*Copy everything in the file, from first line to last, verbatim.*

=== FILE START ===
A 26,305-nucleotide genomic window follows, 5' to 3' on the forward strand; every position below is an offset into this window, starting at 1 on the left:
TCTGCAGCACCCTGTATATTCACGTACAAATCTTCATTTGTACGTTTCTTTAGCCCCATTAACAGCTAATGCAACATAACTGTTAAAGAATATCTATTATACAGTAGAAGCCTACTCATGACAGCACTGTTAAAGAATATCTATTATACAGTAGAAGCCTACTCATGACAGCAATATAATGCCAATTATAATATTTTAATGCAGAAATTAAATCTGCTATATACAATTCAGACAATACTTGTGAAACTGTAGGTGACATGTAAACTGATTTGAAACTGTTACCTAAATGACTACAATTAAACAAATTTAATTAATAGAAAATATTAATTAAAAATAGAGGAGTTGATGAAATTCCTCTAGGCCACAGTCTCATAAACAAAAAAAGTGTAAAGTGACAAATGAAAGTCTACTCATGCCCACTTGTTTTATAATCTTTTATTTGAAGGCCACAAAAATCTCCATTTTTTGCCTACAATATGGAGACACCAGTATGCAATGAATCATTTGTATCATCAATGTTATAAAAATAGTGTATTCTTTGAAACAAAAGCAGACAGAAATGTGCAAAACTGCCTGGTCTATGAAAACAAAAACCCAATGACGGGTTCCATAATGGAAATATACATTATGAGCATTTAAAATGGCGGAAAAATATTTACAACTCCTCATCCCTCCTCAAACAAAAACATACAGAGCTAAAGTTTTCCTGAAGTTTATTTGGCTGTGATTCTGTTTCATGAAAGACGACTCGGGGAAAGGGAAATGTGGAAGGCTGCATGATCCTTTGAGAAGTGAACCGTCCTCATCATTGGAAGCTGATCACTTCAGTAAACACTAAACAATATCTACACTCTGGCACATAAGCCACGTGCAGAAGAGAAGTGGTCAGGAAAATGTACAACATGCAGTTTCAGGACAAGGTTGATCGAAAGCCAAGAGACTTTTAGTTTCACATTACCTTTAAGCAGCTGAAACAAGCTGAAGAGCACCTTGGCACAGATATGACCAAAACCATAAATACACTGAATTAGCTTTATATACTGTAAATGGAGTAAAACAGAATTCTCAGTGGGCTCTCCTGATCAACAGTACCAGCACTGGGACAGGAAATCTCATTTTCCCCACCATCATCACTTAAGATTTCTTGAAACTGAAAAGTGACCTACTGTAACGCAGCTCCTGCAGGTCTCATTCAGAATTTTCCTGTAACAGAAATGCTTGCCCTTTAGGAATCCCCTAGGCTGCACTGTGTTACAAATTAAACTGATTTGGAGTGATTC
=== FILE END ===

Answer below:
A 26,305-nucleotide genomic window follows, 5' to 3' on the forward strand; every position below is an offset into this window, starting at 1 on the left:
TCTGCAGCACCCTGTATATTCACGTACAAATCTTCATTTGTACGTTTCTTTAGCCCCATTAACAGCTAATGCAACATAACTGTTAAAGAATATCTATTATACAGTAGAAGCCTACTCATGACAGCACTGTTAAAGAATATCTATTATACAGTAGAAGCCTACTCATGACAGCAATATAATGCCAATTATAATATTTTAATGCAGAAATTAAATCTGCTATATACAATTCAGACAATACTTGTGAAACTGTAGGTGACATGTAAACTGATTTGAAACTGTTACCTAAATGACTACAATTAAACAAATTTAATTAATAGAAAATATTAATTAAAAATAGAGGAGTTGATGAAATTCCTCTAGGCCACAGTCTCATAAACAAAAAAAGTGTAAAGTGACAAATGAAAGTCTACTCATGCCCACTTGTTTTATAATCTTTTATTTGAAGGCCACAAAAATCTCCATTTTTTGCCTACAATATGGAGACACCAGTATGCAATGAATCATTTGTATCATCAATGTTATAAAAATAGTGTATTCTTTGAAACAAAAGCAGACAGAAATGTGCAAAACTGCCTGGTCTATGAAAACAAAAACCCAATGACGGGTTCCATAATGGAAATATACATTATGAGCATTTAAAATGGCGGAAAAATATTTACAACTCCTCATCCCTCCTCAAACAAAAACATACAGAGCTAAAGTTTTCCTGAAGTTTATTTGGCTGTGATTCTGTTTCATGAAAGACGACTCGGGGAAAGGGAAATGTGGAAGGCTGCATGATCCTTTGAGAAGTGAACCGTCCTCATCATTGGAAGCTGATCACTTCAGTAAACACTAAACAATATCTACACTCTGGCACATAAGCCACGTGCAGAAGAGAAGTGGTCAGGAAAATGTACAACATGCAGTTTCAGGACAAGGTTGATCGAAAGCCAAGAGACTTTTAGTTTCACATTACCTTTAAGCAGCTGAAACAAGCTGAAGAGCACCTTGGCACAGATATGACCAAAACCATAAATACACTGAATTAGCTTTATATACTGTAAATGGAGTAAAACAGAATTCTCAGTGGGCTCTCCTGATCAACAGTACCAGCACTGGGACAGGAAATCTCATTTTCCCCACCATCATCACTTAAGATTTCTTGAAACTGAAAAGTGACCTACTGTAACGCAGCTCCTGCAGGTCTCATTCAGAATTTTCCTGTAACAGAAATGCTTGCCCTTTAGGAATCCCCTAGGCTGCACTGTGTTACAAATTAAACTGATTTGGAGTGATTC